Maersk Line plans to cut its deployed capacity by implementing another round of slow-steaming in the Asia-Europe trade.
"It is loss-generating to sail Asia-Europe at the moment, and therefore it is crucial for those in the market that the rates are raised," Nils Smedegaard Andersen, CEO of Maersk Line parent A.P. Moller-Maersk, said in an interview with the Wall Street Journal.
"There is no need for the number of ships currently sailing, so it is only natural that we consider reducing the capacity," he said.
Freight rates in the Asia-Europe trade, which had turned profitable earlier in the year, have declined each of the last seven weeks as the recession in Europe cut demand and vessel utilization rates dropped.
At the same time, bunker fuel prices have climbed, making the trade unprofitable.
Maersk Line’s effort to reduce capacity follows moves by other carriers in the Asia-Europe trade to cut capacity. The G6 Alliance between carriers in the Grand Alliance and the New World Alliance suspended one of its Asia-Europe services earlier this month because of “the forecast lack of improvement” in the trade.
The World Container Index of spot rates in the trade from Shanghai to Rotterdam, compiled by Drewry and the Cleartrade Exchange in Singapore, fell $146 on Sept. 20, or 5.7 percent from the previous week, to $2,396 per loaded 40-foot-equivalent container unit.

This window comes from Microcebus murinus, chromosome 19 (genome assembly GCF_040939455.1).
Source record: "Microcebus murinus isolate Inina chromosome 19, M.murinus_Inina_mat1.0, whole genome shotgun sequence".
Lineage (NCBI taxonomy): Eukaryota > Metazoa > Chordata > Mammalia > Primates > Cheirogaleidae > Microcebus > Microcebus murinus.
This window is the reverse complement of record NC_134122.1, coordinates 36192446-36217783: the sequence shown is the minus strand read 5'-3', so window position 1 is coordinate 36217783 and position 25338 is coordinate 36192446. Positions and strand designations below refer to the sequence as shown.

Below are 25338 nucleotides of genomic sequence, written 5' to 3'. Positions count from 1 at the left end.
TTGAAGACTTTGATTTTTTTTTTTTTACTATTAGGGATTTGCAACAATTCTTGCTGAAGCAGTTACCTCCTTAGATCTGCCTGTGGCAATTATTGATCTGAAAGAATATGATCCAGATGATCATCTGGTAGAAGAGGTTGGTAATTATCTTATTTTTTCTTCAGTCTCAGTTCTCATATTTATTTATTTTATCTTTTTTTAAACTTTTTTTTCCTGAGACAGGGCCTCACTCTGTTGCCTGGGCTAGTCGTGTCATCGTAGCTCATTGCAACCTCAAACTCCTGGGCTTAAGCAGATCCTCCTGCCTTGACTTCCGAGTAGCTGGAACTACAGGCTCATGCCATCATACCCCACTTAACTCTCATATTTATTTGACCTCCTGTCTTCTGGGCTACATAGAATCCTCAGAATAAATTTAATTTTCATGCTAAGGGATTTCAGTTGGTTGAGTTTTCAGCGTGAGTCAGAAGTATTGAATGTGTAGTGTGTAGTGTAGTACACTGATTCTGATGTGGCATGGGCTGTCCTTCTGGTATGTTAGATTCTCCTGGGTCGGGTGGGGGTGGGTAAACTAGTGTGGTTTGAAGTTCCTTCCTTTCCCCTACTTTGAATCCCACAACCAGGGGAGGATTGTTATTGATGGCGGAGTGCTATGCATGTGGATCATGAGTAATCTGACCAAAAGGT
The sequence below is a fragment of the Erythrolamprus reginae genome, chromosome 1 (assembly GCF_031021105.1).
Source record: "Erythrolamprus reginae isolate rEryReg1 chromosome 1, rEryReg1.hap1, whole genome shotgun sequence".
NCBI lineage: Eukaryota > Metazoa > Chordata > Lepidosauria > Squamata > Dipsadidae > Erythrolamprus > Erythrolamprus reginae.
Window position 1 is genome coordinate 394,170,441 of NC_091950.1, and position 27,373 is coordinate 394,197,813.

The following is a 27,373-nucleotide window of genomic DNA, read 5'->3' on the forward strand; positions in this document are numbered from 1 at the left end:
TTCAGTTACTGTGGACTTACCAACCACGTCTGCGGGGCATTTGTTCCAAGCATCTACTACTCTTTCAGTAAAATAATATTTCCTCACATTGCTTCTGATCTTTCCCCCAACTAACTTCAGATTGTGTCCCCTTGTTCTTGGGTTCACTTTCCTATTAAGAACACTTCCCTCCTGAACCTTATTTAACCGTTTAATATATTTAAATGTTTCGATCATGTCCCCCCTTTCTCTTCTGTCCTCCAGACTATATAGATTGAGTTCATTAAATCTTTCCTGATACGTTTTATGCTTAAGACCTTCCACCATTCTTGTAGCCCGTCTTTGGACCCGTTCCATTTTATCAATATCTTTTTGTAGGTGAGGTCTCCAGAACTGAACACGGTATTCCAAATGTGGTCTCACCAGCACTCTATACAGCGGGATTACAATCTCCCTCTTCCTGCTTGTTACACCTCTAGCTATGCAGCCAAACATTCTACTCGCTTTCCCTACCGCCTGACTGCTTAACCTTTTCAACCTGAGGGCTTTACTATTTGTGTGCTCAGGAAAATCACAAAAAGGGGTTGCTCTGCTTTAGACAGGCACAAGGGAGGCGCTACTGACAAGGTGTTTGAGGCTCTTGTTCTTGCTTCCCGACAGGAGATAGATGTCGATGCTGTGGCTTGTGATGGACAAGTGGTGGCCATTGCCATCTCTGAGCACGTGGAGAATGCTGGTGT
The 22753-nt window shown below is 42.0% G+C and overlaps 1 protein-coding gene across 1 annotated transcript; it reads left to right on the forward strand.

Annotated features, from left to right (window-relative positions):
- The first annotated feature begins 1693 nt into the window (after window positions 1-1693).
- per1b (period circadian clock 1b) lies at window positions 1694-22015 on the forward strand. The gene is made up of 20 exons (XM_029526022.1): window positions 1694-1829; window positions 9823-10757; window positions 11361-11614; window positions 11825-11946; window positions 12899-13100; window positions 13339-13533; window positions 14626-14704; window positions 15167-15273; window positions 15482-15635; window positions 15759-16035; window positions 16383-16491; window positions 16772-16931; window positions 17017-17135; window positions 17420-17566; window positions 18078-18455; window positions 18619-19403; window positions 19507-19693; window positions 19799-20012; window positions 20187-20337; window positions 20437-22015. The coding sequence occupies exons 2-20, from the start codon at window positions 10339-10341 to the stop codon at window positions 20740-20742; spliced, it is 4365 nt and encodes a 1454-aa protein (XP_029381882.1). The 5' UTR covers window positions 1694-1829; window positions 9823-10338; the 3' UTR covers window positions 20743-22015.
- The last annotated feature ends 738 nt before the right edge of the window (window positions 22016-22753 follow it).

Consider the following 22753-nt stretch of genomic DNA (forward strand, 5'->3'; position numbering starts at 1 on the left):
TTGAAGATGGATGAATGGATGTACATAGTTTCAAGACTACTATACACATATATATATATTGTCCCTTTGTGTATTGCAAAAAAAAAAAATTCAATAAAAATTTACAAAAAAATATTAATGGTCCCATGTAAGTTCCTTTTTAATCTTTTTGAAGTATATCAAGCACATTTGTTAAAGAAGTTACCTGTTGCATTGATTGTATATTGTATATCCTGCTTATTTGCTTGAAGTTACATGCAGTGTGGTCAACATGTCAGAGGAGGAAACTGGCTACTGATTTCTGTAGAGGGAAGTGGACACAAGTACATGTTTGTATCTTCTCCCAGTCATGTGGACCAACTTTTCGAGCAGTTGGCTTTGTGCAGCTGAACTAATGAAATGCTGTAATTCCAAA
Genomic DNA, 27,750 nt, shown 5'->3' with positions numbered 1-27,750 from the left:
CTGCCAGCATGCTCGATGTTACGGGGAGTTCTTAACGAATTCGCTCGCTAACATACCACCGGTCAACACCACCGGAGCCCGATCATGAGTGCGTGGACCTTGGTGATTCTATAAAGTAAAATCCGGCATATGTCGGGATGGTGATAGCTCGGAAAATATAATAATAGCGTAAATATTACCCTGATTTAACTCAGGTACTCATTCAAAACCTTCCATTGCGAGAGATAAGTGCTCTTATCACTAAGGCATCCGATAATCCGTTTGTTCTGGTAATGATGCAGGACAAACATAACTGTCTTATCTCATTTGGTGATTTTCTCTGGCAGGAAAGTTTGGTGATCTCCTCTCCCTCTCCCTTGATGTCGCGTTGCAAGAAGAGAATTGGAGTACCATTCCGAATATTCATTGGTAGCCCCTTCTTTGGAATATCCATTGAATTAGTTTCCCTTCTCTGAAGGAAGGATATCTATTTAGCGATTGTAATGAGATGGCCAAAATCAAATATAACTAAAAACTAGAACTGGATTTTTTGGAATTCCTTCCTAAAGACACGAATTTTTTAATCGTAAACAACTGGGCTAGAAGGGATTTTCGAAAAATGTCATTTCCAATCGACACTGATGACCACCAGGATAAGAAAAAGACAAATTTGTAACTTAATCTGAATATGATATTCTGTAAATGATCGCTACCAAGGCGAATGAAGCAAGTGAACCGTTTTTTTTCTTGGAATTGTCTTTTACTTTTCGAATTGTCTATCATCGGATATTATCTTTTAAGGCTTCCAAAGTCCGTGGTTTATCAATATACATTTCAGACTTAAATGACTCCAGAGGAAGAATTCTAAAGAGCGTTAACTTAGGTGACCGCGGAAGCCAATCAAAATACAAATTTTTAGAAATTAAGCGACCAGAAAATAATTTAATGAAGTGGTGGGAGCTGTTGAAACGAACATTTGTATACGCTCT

That’s a drop of $1,125 per FEU, or 31.9 percent, from the year’s highest spot rate on July 5, when it reached $3,521 per FEU.
Andersen didn't quantify how much capacity Maersk Line hopes to be able to take out. The company plans to raise rates by between 10 percent and 11 percent on its Asia-Europe routes from Nov. 1.
“In my view, the industry is very well aware that a rate war is no solution to declining volumes and excess capacity; it will only make it worse. We, at least, will seek to stabilize rates," Andersen told the Wall Street Journal.
Maersk expects global seaborne freight demand to grow 4 percent in 2012 and between 5 percent and 7 percent in the coming years, Andersen said. He also confirmed Maersk Line's full-year expectations of a moderate net profit, compared with a $602 million loss in 2011.